Mr. Freeze breezes to W. Va. Derby win

Associated Press


Mr. Freeze, in only his fourth start, chilled a solid bunch of 3-year-olds with a strong front-end victory in Saturday’s $500,000 West Virginia Derby at Mountaineer Casino, Racetrack & Resort.

Owned by Jim Bakke and Gerald Isbister and trained by Kentucky-based Dale Romans, Mr. Freeze entered the 11/8-mile grade III fixture at Mountaineer off of a close second-place finish to High North in the July 6 $250,000 Iowa Derby at Prairie Meadows Racetrack & Casino. He won his first two starts — a maiden special weight event at Keeneland in April in the first start of his career and an allowance race at Churchill Downs in June.

Mr. Freeze broke well from post 8 and held a short advantage over High North for three-quarters of a mile, but as the nine-horse field approached the top of the stretch, the leader put separation between himself and the rest.

Romans indicated he wasn’t expecting Mr. Freeze, who he purchased as agent for $75,000 at the Keeneland September yearling sale, to be on the lead in the Derby. Things may not have gone according to plan, but he couldn’t argue with the result.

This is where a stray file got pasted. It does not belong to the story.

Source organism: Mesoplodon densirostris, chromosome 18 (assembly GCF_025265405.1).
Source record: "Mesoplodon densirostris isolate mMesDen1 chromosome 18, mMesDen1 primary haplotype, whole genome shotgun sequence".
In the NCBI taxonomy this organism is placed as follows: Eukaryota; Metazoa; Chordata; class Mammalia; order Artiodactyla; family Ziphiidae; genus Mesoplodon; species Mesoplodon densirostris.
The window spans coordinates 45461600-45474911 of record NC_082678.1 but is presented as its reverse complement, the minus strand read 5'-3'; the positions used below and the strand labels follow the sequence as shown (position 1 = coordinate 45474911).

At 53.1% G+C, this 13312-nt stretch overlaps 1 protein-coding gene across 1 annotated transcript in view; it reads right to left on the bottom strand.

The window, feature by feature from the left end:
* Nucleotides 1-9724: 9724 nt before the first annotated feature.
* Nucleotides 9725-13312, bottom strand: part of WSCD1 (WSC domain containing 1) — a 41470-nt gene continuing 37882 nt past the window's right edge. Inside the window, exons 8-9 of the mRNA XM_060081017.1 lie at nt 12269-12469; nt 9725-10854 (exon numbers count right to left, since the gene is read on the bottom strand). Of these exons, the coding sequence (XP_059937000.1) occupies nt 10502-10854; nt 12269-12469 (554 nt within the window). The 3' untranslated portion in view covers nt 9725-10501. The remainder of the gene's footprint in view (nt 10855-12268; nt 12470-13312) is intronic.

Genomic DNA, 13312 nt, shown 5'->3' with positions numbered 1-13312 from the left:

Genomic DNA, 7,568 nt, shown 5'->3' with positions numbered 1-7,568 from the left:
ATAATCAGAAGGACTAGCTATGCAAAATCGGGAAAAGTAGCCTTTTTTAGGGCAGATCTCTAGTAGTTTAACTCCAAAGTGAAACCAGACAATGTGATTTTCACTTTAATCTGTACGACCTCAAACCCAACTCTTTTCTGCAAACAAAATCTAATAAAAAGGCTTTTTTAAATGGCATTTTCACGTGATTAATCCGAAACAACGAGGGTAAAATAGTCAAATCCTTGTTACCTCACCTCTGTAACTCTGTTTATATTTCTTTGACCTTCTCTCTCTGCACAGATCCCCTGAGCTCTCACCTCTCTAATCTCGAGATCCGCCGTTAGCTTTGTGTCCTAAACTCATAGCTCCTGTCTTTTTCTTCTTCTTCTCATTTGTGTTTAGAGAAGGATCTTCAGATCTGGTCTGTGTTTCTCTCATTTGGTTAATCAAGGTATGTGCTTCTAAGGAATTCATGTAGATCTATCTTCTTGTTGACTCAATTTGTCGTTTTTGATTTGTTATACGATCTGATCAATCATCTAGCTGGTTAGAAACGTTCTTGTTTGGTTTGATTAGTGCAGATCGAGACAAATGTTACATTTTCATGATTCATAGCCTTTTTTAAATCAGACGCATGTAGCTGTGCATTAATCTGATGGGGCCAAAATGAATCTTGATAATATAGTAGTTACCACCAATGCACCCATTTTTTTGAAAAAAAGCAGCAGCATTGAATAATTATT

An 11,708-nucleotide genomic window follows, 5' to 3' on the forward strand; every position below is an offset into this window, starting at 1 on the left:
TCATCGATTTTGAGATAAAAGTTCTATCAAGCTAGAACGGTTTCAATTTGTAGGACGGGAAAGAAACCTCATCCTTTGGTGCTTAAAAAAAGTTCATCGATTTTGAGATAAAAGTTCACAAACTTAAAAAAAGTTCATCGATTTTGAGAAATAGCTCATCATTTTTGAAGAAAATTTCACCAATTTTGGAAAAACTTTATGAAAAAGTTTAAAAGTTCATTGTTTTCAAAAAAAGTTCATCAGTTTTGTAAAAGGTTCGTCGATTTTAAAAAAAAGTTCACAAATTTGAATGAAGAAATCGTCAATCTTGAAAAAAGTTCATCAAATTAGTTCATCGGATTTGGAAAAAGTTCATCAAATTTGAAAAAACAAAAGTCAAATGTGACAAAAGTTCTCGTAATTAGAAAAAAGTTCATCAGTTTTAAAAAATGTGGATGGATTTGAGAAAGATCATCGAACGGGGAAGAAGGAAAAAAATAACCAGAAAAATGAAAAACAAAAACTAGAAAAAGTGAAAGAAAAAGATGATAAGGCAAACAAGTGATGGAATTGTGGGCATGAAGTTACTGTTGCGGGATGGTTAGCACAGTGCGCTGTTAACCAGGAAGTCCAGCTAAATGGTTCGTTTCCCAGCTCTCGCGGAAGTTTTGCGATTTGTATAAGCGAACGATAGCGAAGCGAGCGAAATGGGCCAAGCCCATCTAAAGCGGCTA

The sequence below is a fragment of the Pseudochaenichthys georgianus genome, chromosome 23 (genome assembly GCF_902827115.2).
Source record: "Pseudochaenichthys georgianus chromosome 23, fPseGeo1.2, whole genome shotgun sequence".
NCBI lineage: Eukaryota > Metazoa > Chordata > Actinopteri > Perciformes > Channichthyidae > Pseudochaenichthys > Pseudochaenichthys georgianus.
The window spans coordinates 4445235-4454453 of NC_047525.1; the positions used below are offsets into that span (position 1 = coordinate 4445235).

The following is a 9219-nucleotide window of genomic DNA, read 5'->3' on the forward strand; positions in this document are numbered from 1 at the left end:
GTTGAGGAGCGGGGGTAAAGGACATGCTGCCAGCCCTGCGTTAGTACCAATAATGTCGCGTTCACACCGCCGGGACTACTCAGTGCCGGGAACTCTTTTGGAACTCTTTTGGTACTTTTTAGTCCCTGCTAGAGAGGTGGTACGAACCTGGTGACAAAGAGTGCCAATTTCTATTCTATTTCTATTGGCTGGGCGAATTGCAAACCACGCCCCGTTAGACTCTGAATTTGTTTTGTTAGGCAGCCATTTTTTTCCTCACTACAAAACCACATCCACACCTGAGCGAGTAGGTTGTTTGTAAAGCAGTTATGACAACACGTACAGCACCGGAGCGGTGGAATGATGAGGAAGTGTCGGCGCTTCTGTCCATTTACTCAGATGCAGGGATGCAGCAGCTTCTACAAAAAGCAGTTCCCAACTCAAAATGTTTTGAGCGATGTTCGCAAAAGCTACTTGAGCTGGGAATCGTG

“He ran really well,” Romans said. “We think he’s a special horse, and I’m pretty sure we haven’t seen the best of him.”

With Robby Albarado aboard, Mr. Freeze clicked off fractions of :24.02 for the opening quarter-mile, :47.88 for a half-mile, and 1:11.13 for six furlongs.

High North began to back off entering the stretch, and Mr. Freeze gradually pulled away to win by eight lengths in a sharp 1:47.95 on a track rated fast.

The 11/8-mile Mountaineer record is 1:46.29 established by Soto in the 2003 West Virginia Derby, but most editions of the Derby have been timed in the 1:50 range.

Mr. Freeze paid $15.20 to win as the fifth choice. Draft Pick, never far back throughout, nipped High North for second, while Lionite rallied from last to fourth.

“My intentions were to leave [the gate] aggressively, and he broke extremely well,” said Albarado, who has ridden Mr. Freeze in all four of his races. “He put me in the race and was within himself. I was able to control the race from the start.

“I wanted to be off the pace, but since he broke so well at the start, I had to call an audible. I didn’t want to squeeze the inside too hard, and I think that was the deciding factor. He’s a nice horse and he did the right things to win today.”

Jason Cook, a Romans assistant who traveled to the Northern Panhandle to saddle Mr. Freeze, said the Kentucky-bred colt by To Honor and Serve out of the Tabasco Cat mare Heavenly Cat handled the 85-degree heat and high humidity extremely well.

“He never turned a hair in the paddock, and you could see he was all business,” Cook said. “He loves doing this, and you can tell he’s so proud of himself. I took him to the Iowa Derby, and after that race I could tell he has a lot of ability. He’s just going to get better.”

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